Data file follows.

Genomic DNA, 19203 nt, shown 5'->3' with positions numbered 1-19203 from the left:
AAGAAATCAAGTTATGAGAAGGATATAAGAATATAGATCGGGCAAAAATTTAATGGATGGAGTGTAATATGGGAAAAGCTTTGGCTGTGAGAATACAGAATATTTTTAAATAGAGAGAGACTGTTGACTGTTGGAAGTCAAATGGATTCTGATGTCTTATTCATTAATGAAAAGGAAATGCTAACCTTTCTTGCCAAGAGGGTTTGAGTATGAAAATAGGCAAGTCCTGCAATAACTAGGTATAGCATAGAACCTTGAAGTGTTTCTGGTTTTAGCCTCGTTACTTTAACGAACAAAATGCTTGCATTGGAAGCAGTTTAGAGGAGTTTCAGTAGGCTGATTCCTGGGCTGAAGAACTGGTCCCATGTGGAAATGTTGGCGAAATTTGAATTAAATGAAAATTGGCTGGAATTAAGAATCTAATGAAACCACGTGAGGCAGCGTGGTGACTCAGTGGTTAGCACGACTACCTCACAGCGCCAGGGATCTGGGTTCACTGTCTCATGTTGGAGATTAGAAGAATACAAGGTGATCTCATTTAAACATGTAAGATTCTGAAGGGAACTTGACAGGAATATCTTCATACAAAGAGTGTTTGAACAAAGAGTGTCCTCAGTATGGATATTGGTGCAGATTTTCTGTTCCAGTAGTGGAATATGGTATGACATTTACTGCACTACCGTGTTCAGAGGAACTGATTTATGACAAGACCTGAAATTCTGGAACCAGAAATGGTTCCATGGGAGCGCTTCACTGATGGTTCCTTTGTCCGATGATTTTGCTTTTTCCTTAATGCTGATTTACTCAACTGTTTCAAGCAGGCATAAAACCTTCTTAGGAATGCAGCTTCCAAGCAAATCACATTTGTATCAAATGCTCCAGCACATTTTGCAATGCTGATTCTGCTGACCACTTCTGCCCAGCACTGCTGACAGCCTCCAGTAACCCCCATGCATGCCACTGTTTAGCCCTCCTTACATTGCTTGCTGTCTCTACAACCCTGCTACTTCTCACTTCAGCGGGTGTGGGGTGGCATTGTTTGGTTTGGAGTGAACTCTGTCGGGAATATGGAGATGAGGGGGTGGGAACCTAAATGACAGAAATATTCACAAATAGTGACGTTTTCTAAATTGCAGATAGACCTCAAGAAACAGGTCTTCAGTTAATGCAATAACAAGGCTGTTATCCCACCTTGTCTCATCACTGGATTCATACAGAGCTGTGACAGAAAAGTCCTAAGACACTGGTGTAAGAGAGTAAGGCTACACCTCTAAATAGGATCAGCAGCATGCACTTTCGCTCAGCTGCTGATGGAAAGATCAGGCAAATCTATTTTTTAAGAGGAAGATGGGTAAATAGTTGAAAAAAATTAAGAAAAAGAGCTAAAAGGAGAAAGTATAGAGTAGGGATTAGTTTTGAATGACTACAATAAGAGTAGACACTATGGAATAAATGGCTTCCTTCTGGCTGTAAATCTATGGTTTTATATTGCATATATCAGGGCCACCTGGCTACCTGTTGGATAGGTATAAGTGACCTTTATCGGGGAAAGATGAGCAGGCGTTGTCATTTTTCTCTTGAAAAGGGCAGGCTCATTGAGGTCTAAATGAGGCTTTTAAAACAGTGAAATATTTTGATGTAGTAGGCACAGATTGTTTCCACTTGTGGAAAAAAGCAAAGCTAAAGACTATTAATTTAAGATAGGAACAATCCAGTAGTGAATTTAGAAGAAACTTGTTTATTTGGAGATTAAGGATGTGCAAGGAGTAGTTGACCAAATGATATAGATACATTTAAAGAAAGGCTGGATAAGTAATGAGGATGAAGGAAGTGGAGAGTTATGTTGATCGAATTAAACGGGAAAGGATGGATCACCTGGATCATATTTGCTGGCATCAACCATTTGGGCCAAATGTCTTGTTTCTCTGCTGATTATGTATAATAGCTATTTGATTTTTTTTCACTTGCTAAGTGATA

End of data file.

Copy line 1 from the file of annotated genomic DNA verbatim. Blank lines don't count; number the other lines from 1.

Genomic DNA, 19203 nt, shown 5'->3' with positions numbered 1-19203 from the left: